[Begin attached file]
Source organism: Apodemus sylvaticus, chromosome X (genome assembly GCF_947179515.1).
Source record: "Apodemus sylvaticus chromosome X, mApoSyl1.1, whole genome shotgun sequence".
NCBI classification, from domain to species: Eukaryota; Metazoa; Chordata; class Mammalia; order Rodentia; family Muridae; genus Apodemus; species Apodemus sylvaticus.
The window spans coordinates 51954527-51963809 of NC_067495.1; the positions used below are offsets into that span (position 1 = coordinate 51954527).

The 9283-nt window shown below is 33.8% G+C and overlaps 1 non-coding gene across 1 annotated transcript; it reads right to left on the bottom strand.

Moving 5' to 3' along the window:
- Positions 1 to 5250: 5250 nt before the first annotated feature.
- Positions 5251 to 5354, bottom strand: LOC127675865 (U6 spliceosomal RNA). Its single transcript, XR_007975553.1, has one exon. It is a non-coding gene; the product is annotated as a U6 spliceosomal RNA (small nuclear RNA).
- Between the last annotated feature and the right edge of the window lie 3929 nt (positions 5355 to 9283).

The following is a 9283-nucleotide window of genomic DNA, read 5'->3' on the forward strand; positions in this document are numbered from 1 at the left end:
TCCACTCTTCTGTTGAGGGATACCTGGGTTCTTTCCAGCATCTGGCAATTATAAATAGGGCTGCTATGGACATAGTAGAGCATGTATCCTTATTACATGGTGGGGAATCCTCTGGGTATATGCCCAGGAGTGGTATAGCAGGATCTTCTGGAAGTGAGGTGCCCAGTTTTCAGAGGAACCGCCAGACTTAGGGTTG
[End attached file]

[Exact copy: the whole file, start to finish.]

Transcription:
Source organism: Apodemus sylvaticus, chromosome X (genome assembly GCF_947179515.1).
Source record: "Apodemus sylvaticus chromosome X, mApoSyl1.1, whole genome shotgun sequence".
NCBI classification, from domain to species: Eukaryota; Metazoa; Chordata; class Mammalia; order Rodentia; family Muridae; genus Apodemus; species Apodemus sylvaticus.
The window spans coordinates 51954527-51963809 of NC_067495.1; the positions used below are offsets into that span (position 1 = coordinate 51954527).

The 9283-nt window shown below is 33.8% G+C and overlaps 1 non-coding gene across 1 annotated transcript; it reads right to left on the bottom strand.

Moving 5' to 3' along the window:
- Positions 1 to 5250: 5250 nt before the first annotated feature.
- Positions 5251 to 5354, bottom strand: LOC127675865 (U6 spliceosomal RNA). Its single transcript, XR_007975553.1, has one exon. It is a non-coding gene; the product is annotated as a U6 spliceosomal RNA (small nuclear RNA).
- Between the last annotated feature and the right edge of the window lie 3929 nt (positions 5355 to 9283).

The following is a 9283-nucleotide window of genomic DNA, read 5'->3' on the forward strand; positions in this document are numbered from 1 at the left end:
TCCACTCTTCTGTTGAGGGATACCTGGGTTCTTTCCAGCATCTGGCAATTATAAATAGGGCTGCTATGGACATAGTAGAGCATGTATCCTTATTACATGGTGGGGAATCCTCTGGGTATATGCCCAGGAGTGGTATAGCAGGATCTTCTGGAAGTGAGGTGCCCAGTTTTCAGAGGAACCGCCAGACTTAGGGTTG